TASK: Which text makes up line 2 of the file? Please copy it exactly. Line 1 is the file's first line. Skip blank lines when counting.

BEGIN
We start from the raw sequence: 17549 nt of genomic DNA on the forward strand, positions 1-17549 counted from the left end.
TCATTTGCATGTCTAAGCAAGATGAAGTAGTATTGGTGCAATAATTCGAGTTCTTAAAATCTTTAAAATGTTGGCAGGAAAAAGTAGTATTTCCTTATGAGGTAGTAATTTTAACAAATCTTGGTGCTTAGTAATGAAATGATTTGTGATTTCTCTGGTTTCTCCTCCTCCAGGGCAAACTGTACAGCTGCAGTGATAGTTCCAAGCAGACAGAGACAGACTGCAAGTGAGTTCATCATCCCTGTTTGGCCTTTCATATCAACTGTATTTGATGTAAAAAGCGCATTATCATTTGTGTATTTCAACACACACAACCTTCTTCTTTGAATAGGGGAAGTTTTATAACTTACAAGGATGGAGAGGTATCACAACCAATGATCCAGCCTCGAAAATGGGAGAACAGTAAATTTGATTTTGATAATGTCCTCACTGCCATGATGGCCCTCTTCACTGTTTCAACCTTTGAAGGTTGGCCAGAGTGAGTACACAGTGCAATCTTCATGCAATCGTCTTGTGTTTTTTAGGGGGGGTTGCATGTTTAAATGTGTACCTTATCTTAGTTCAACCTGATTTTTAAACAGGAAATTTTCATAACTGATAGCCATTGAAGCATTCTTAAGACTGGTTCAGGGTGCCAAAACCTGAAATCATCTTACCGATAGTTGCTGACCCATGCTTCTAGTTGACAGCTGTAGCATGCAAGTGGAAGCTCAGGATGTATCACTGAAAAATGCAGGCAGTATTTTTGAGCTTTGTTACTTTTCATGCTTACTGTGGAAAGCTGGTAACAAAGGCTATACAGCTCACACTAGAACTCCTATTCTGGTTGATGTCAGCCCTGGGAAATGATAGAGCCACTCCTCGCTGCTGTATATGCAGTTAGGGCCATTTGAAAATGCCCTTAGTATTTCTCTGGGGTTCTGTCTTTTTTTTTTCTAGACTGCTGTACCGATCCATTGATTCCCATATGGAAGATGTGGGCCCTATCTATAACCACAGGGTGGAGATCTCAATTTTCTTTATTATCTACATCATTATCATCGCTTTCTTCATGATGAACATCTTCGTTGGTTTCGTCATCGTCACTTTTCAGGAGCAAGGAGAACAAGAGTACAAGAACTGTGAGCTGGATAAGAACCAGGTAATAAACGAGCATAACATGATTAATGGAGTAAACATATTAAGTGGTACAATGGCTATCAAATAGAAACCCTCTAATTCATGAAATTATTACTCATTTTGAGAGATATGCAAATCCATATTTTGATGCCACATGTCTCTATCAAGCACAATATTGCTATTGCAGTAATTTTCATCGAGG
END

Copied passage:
TCATTTGCATGTCTAAGCAAGATGAAGTAGTATTGGTGCAATAATTCGAGTTCTTAAAATCTTTAAAATGTTGGCAGGAAAAAGTAGTATTTCCTTATGAGGTAGTAATTTTAACAAATCTTGGTGCTTAGTAATGAAATGATTTGTGATTTCTCTGGTTTCTCCTCCTCCAGGGCAAACTGTACAGCTGCAGTGATAGTTCCAAGCAGACAGAGACAGACTGCAAGTGAGTTCATCATCCCTGTTTGGCCTTTCATATCAACTGTATTTGATGTAAAAAGCGCATTATCATTTGTGTATTTCAACACACACAACCTTCTTCTTTGAATAGGGGAAGTTTTATAACTTACAAGGATGGAGAGGTATCACAACCAATGATCCAGCCTCGAAAATGGGAGAACAGTAAATTTGATTTTGATAATGTCCTCACTGCCATGATGGCCCTCTTCACTGTTTCAACCTTTGAAGGTTGGCCAGAGTGAGTACACAGTGCAATCTTCATGCAATCGTCTTGTGTTTTTTAGGGGGGGTTGCATGTTTAAATGTGTACCTTATCTTAGTTCAACCTGATTTTTAAACAGGAAATTTTCATAACTGATAGCCATTGAAGCATTCTTAAGACTGGTTCAGGGTGCCAAAACCTGAAATCATCTTACCGATAGTTGCTGACCCATGCTTCTAGTTGACAGCTGTAGCATGCAAGTGGAAGCTCAGGATGTATCACTGAAAAATGCAGGCAGTATTTTTGAGCTTTGTTACTTTTCATGCTTACTGTGGAAAGCTGGTAACAAAGGCTATACAGCTCACACTAGAACTCCTATTCTGGTTGATGTCAGCCCTGGGAAATGATAGAGCCACTCCTCGCTGCTGTATATGCAGTTAGGGCCATTTGAAAATGCCCTTAGTATTTCTCTGGGGTTCTGTCTTTTTTTTTTCTAGACTGCTGTACCGATCCATTGATTCCCATATGGAAGATGTGGGCCCTATCTATAACCACAGGGTGGAGATCTCAATTTTCTTTATTATCTACATCATTATCATCGCTTTCTTCATGATGAACATCTTCGTTGGTTTCGTCATCGTCACTTTTCAGGAGCAAGGAGAACAAGAGTACAAGAACTGTGAGCTGGATAAGAACCAGGTAATAAACGAGCATAACATGATTAATGGAGTAAACATATTAAGTGGTACAATGGCTATCAAATAGAAACCCTCTAATTCATGAAATTATTACTCATTTTGAGAGATATGCAAATCCATATTTTGATGCCACATGTCTCTATCAAGCACAATATTGCTATTGCAGTAATTTTCATCGAGG